This report by the RSA argues that social relationships have a value. The activities and research presented in this report demonstrate that through working with communities this value can be grown by connecting people to one another in their local areas. The RSA argue that investing in interventions which build and strengthen networks of social relationships will generate four kinds of social value or ‘dividend’ shared by people in the community:
1. A wellbeing dividend.
2. A citizenship dividend.
3. A capacity dividend.
4. An economic dividend.
In 1929, former Prime Minister David Lloyd George made a pledge to the nation: “We can conquer unemployment. We mobilised for war. Let us mobilise for prosperity.”
In 2016, it is time we made a new pledge – we can conquer poverty.
Poverty in the UK is real, costly and harmful, affecting millions of people. We can do something about it if we choose to. JRF’s comprehensive, long-term strategy shows how governments, businesses, communities and citizens can all mobilise for a sustainable prosperity; for a UK free from poverty.
Download the full report here uk poverty causes costs and solutions
We challenge the next Mayor to take action on inequality. Support our campaign by signing our petition below:
We challenge the next Mayor to take action on inequality. Support our campaign by signing our petition and send the message below to the candidates:
I call on you, as a candidate for the office of Mayor of London, to sign up to five steps for a fairer London.
“If Londoners elect me as Mayor I commit to immediate and long-term action to narrow the gaps between rich and poor, as a central and continuous priority for my administration, and to take five steps to a fairer London.
As Mayor of London I will:
- put fairness and equity at the heart of my programme to tackle London’s housing crisis
- make fair pay and fair incomes central to my plans for London’s economy
- put fairness between generations, and between our communities at the centre of long-term planning for London
- ensure that all my policies are judged to help narrow the gap between rich and poor, so that all Londoners feel part of our city.
- set up a standing Fairness Commission to assess and monitor the impacts of regional and national inequality
Help us persuade the candidates to sign up to five steps for a fairer London. Cut and paste the message above and email them at:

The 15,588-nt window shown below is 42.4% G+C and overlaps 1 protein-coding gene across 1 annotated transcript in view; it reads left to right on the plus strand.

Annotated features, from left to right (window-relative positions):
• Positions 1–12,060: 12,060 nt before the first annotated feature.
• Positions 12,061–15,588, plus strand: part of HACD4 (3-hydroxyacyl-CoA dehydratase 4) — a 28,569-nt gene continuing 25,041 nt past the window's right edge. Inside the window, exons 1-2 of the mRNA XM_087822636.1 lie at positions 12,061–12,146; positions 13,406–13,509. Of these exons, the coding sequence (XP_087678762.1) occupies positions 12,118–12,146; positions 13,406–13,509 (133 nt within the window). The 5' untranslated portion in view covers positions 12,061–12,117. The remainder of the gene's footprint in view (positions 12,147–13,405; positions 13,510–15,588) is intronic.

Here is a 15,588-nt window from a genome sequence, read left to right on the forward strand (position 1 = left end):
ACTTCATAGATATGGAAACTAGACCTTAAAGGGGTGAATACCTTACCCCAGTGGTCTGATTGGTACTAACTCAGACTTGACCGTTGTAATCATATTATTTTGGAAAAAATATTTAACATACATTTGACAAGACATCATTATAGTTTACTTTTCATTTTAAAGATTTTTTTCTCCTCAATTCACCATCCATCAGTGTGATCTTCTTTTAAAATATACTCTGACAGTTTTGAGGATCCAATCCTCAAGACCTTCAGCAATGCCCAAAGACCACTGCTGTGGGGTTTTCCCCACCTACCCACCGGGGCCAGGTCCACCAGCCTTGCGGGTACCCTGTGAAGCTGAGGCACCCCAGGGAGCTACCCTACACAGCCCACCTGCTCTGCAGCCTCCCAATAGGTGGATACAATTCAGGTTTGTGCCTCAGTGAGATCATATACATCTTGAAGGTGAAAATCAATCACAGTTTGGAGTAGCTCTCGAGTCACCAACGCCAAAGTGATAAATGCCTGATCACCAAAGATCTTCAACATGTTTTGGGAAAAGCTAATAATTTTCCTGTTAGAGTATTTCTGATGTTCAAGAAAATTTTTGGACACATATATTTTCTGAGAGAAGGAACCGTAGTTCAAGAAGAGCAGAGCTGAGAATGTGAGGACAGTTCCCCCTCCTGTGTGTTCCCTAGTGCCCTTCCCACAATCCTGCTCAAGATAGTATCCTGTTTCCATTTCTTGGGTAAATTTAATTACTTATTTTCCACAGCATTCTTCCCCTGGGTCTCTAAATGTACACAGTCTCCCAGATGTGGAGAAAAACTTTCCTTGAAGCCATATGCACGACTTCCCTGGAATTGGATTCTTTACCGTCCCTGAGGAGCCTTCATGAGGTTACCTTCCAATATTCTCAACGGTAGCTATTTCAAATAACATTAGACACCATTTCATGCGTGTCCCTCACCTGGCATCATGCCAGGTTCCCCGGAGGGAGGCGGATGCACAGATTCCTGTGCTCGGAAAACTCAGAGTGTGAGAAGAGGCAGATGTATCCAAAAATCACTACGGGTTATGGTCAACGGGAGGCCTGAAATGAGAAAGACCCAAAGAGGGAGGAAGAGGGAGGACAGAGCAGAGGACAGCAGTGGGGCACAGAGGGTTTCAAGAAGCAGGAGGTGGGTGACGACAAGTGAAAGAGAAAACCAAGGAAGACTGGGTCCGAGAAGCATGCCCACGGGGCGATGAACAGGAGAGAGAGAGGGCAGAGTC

Sadiq Khan, Labour, email@example.com
Zac Goldsmith, Conservative firstname.lastname@example.org
Sian Berry, Green, email@example.com
Caroline Pidgeon, Lib Dem, firstname.lastname@example.org
Our Manifesto for the Mayor of London:
Five steps for a fairer London Download here
Step One: Housing – put fairness and equity at the heart of efforts to tackle London’s housing crisis:
– intervene to tackle the broken property market, where only the very rich can afford to buy, where even young professionals are stuck paying extortionate rents, while new flats are kept empty by their investor owners.
– Bring down rents to truly affordable levels, so families don’t have to give over half their income to the landlord, and where taxpayers money is poured into the pockets of private landlords through Housing Benefit.
– Invest in new council homes for rent at prices that are truly affordable so that council homes are no longer only homes of last resort for the poorest.
– Make sure that new developments always contain a mix of properties so that people from all backgrounds can live together in the same neighbourhoods, making London once again a shared, open and honest city.
Step Two: Fair pay and fair incomes:
– launch a Fair Pay mark for employers to encourage all businesses to publish salary levels and reward those who achieve a ratio of ten to one between their highest and lowest earner.
– ensure that all Mayoral organisations introduce pay ratios and move towards becoming ten to one employers.
– re-double efforts to eradicate low pay, building on the London Living Wage
Step Three: A fair future for the next generation
– Lobby central government for fairer taxes so that everyone has a more equal start in life & taxes redistribute wealth from the top downwards
– Make sure that where you live, your race, gender or disability doesn’t unfairly limit your life chances
– Allocate more investment to help young people – reduce the cost of education, create real, paid apprenticeships, challenge un-paid internships